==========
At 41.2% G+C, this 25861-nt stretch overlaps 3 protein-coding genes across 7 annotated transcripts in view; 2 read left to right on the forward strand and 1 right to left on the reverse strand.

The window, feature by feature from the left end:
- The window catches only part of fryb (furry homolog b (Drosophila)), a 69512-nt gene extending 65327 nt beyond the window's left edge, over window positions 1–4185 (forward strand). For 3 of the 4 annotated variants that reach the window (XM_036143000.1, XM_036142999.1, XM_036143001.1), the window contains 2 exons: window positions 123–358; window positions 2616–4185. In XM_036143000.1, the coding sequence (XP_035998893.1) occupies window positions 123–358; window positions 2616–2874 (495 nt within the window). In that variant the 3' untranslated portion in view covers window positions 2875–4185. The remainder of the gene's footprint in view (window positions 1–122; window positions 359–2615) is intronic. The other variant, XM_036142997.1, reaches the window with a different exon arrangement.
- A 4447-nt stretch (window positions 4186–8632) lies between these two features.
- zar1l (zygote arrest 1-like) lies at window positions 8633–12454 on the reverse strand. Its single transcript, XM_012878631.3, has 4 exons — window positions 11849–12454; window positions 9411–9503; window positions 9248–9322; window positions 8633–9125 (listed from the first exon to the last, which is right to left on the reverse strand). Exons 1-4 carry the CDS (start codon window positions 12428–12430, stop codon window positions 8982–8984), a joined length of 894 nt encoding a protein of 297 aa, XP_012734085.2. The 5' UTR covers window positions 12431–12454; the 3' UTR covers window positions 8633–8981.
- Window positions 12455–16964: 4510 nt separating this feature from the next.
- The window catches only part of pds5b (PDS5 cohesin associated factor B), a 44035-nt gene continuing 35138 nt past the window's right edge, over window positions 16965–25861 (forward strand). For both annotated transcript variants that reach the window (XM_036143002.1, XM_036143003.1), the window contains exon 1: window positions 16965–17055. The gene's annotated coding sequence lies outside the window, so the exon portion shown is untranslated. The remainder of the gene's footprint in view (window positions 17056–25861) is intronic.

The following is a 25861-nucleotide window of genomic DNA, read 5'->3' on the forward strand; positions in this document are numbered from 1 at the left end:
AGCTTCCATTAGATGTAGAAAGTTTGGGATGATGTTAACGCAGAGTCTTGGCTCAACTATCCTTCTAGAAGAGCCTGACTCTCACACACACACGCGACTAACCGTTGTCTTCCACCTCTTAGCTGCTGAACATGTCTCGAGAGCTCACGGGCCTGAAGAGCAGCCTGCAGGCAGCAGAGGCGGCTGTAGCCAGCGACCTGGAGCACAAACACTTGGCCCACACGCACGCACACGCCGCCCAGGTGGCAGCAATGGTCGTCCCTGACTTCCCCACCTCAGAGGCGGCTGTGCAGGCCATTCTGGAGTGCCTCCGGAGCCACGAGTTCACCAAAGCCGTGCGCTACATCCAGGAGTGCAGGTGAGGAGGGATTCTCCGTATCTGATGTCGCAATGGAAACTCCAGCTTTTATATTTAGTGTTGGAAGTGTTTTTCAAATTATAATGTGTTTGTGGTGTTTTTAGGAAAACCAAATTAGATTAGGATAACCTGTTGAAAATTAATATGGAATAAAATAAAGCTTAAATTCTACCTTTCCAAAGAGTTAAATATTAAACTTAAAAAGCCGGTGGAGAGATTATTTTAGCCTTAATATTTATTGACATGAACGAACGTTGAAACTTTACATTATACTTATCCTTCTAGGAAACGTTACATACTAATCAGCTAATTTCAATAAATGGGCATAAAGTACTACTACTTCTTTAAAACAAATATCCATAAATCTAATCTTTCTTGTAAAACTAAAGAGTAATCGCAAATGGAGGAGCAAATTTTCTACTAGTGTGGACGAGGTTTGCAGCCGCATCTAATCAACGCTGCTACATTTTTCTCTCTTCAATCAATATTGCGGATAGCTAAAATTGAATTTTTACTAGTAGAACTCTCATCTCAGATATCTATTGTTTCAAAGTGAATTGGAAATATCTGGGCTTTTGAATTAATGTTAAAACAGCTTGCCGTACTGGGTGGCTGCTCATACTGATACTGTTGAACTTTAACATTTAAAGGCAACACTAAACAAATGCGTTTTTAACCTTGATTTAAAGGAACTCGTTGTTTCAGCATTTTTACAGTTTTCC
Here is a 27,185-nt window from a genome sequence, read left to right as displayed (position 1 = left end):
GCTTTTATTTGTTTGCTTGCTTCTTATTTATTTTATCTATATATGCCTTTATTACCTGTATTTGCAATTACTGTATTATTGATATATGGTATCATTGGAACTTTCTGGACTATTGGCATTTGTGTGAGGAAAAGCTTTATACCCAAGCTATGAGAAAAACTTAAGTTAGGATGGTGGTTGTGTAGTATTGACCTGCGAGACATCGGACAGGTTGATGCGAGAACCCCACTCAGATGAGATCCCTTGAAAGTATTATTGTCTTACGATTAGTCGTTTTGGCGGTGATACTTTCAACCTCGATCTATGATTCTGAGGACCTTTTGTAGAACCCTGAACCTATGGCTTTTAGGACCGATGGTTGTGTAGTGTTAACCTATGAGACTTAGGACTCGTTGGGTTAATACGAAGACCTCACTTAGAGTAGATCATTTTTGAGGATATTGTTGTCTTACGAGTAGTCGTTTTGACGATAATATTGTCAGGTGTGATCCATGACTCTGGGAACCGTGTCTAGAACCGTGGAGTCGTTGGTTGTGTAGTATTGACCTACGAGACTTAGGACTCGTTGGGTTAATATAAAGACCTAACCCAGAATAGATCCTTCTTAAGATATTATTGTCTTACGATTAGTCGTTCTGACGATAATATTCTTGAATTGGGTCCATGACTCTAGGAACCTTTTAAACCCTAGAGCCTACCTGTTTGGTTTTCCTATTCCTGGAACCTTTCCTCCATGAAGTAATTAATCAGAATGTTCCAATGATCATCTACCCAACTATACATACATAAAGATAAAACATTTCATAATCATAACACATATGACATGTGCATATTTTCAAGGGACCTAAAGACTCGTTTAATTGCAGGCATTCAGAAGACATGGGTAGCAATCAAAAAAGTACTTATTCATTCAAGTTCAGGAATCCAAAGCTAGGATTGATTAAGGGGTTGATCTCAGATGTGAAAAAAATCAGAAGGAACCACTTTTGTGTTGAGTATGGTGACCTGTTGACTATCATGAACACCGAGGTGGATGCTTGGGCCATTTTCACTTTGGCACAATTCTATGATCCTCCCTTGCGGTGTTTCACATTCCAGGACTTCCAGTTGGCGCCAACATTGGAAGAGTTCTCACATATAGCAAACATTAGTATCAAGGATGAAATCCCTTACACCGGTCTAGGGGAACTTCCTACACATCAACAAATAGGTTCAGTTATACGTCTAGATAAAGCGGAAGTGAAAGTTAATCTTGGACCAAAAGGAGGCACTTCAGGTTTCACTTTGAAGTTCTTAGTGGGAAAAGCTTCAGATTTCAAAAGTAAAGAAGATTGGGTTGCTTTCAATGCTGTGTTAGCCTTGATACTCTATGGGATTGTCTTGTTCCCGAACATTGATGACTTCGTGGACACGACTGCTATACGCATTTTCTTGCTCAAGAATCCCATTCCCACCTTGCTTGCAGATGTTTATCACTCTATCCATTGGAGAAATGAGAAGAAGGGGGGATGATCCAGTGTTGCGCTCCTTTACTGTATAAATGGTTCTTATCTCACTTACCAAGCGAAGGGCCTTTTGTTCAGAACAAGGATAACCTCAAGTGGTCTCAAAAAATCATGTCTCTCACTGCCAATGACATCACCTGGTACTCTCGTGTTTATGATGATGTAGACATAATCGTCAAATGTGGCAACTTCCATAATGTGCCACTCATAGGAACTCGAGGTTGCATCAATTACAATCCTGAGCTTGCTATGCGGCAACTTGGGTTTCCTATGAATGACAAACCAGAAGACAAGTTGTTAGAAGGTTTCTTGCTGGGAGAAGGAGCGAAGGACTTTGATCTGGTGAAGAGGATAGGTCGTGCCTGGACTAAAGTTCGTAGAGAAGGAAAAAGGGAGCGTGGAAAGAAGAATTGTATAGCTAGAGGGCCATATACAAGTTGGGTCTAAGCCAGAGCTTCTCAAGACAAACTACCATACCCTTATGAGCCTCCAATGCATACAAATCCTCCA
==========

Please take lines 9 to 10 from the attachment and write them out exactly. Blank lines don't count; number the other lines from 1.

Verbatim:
AGCTTCCATTAGATGTAGAAAGTTTGGGATGATGTTAACGCAGAGTCTTGGCTCAACTATCCTTCTAGAAGAGCCTGACTCTCACACACACACGCGACTAACCGTTGTCTTCCACCTCTTAGCTGCTGAACATGTCTCGAGAGCTCACGGGCCTGAAGAGCAGCCTGCAGGCAGCAGAGGCGGCTGTAGCCAGCGACCTGGAGCACAAACACTTGGCCCACACGCACGCACACGCCGCCCAGGTGGCAGCAATGGTCGTCCCTGACTTCCCCACCTCAGAGGCGGCTGTGCAGGCCATTCTGGAGTGCCTCCGGAGCCACGAGTTCACCAAAGCCGTGCGCTACATCCAGGAGTGCAGGTGAGGAGGGATTCTCCGTATCTGATGTCGCAATGGAAACTCCAGCTTTTATATTTAGTGTTGGAAGTGTTTTTCAAATTATAATGTGTTTGTGGTGTTTTTAGGAAAACCAAATTAGATTAGGATAACCTGTTGAAAATTAATATGGAATAAAATAAAGCTTAAATTCTACCTTTCCAAAGAGTTAAATATTAAACTTAAAAAGCCGGTGGAGAGATTATTTTAGCCTTAATATTTATTGACATGAACGAACGTTGAAACTTTACATTATACTTATCCTTCTAGGAAACGTTACATACTAATCAGCTAATTTCAATAAATGGGCATAAAGTACTACTACTTCTTTAAAACAAATATCCATAAATCTAATCTTTCTTGTAAAACTAAAGAGTAATCGCAAATGGAGGAGCAAATTTTCTACTAGTGTGGACGAGGTTTGCAGCCGCATCTAATCAACGCTGCTACATTTTTCTCTCTTCAATCAATATTGCGGATAGCTAAAATTGAATTTTTACTAGTAGAACTCTCATCTCAGATATCTATTGTTTCAAAGTGAATTGGAAATATCTGGGCTTTTGAATTAATGTTAAAACAGCTTGCCGTACTGGGTGGCTGCTCATACTGATACTGTTGAACTTTAACATTTAAAGGCAACACTAAACAAATGCGTTTTTAACCTTGATTTAAAGGAACTCGTTGTTTCAGCATTTTTACAGTTTTCC
Here is a 27,185-nt window from a genome sequence, read left to right as displayed (position 1 = left end):